Shanghai Stock Exchange considers carbon index
The Shanghai Stock Exchange (SSE) has asked regulators to demand that listed companies publicly report their greenhouse gas emissions in a move that could lead to the creation of a national carbon index.
The exchange has urged the China Securities Regulatory Commission (CSRC) to make carbon emission reporting a requirement of listing publicly so that it can set up an environmentally minded benchmark index for companies.
This index would report on how much carbon each company emits plotted against its profit, allowing potential investors to identify investment opportunities that avoid significant fossil fuel risks. It would be particularly welcome, claims the SSE, should China and the rest of the world redouble efforts to cut carbon emissions and combat climate change in the future.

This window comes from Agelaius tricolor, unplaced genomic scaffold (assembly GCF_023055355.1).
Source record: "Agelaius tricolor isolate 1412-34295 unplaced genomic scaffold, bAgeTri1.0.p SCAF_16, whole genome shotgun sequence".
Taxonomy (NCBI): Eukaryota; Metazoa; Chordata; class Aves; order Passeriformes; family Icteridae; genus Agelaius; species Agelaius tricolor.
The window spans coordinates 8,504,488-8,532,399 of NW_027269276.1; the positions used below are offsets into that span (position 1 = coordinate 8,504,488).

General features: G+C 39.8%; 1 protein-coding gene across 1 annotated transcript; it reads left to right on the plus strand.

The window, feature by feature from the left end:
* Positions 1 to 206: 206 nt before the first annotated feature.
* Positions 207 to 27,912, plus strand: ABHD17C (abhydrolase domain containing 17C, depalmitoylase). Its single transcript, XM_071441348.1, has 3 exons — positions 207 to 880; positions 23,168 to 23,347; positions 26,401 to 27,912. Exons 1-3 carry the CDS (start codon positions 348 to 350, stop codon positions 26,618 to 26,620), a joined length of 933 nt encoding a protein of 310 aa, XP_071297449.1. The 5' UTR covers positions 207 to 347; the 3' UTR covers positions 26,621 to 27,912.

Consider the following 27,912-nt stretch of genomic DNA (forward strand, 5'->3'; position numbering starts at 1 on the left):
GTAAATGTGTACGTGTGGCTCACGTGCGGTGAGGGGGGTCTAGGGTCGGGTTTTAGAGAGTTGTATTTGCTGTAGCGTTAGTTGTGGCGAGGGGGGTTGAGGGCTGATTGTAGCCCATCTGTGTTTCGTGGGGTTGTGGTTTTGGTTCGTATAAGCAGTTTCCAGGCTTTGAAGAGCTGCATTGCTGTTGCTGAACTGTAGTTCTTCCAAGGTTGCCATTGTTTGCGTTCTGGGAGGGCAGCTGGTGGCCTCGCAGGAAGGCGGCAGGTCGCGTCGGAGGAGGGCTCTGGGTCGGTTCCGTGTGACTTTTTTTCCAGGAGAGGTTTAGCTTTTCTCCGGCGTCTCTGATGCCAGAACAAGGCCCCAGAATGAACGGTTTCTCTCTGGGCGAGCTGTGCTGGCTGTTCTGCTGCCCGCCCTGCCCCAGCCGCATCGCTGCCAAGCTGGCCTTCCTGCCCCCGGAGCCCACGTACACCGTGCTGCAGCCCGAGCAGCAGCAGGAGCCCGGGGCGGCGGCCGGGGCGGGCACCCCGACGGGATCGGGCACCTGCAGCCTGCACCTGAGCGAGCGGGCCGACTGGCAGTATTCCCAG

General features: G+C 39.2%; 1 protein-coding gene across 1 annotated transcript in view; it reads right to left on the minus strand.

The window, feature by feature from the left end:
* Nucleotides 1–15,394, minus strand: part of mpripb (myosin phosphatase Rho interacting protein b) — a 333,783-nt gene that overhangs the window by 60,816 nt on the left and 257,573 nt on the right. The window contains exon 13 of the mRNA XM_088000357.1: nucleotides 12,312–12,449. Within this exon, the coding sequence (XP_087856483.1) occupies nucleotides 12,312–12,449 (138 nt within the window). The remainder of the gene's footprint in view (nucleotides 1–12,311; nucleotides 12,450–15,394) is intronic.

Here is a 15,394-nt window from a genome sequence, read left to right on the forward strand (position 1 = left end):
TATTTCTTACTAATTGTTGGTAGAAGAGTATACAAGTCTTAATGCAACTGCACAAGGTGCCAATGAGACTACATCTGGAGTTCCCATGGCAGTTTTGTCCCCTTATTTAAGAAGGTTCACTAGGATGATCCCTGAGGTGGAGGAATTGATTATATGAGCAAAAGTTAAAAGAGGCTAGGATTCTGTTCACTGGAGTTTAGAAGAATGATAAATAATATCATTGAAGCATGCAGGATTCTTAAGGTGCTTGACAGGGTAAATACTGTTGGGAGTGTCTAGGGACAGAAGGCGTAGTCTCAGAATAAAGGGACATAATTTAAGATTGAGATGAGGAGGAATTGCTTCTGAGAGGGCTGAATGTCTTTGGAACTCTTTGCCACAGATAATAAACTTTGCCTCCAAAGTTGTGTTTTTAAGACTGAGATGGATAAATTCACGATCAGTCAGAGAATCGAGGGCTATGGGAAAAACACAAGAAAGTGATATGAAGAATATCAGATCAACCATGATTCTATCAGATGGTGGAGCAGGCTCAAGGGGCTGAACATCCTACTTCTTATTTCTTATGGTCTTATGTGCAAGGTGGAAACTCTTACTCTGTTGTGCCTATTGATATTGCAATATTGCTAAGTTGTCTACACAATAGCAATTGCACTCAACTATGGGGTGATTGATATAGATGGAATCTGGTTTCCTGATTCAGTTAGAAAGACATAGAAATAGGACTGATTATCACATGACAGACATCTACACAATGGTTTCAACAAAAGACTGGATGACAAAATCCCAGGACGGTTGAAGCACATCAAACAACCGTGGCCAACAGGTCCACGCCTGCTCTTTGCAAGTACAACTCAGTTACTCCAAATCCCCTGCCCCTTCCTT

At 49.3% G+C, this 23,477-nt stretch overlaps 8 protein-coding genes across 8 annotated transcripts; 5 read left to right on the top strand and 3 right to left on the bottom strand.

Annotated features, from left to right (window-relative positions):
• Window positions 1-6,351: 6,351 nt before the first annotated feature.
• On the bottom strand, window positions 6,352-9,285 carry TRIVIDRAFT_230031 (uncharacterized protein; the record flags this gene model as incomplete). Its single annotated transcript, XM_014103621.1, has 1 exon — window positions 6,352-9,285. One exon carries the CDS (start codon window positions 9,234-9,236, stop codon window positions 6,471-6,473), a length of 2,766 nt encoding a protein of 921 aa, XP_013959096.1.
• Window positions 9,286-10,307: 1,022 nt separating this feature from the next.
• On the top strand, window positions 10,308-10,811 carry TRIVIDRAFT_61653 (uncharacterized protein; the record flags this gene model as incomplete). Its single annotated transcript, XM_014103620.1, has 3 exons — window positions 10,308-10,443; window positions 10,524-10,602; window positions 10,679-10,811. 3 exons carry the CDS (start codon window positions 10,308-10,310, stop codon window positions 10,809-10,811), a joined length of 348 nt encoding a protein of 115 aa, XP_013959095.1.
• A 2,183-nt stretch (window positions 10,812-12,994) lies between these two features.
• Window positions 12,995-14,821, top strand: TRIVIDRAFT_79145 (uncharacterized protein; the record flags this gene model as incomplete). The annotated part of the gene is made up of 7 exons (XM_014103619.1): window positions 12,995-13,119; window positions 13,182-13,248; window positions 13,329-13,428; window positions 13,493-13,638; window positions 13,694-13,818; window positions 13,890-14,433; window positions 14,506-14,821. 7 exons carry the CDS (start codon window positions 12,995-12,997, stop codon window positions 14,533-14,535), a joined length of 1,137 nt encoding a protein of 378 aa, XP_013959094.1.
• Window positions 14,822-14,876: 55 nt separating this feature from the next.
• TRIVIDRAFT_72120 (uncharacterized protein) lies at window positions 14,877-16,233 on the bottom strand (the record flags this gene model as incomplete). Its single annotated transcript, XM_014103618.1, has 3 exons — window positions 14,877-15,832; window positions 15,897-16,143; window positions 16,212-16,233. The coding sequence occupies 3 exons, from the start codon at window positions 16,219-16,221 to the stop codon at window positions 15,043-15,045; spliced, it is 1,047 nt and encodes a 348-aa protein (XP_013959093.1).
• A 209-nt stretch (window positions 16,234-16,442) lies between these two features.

A new report from the exchange’s own Financial Innovation Laboratory, however, concludes that ‘companies are not willing to release carbon emissions data’, predicating the need for mandatory fossil fuel emission reports. Though Shanghai has already introduced a carbon emissions trading scheme that requires local firms to report on any greenhouse gasses produced, the data has yet to be made publicly available.
The CSRC recently announced that it will take several measures to attract more foreign investment into the country’s capital markets. Through a number of changes to policies governing the country’s Qualified Foreign Institutional Investor program, the regulator hopes to expand investment quotas for overseas stakeholders.
‘Against the backdrop of China’s increasing economic strength and a further opening up of its capital markets, there is still very big demand from foreign investors,’ notes Zhang Xiaojun, spokesperson for the CSRC.
The changes come after the SSE’s announcement last week that it would raise the investment cap for foreign stakeholders from 20 percent to 30 percent.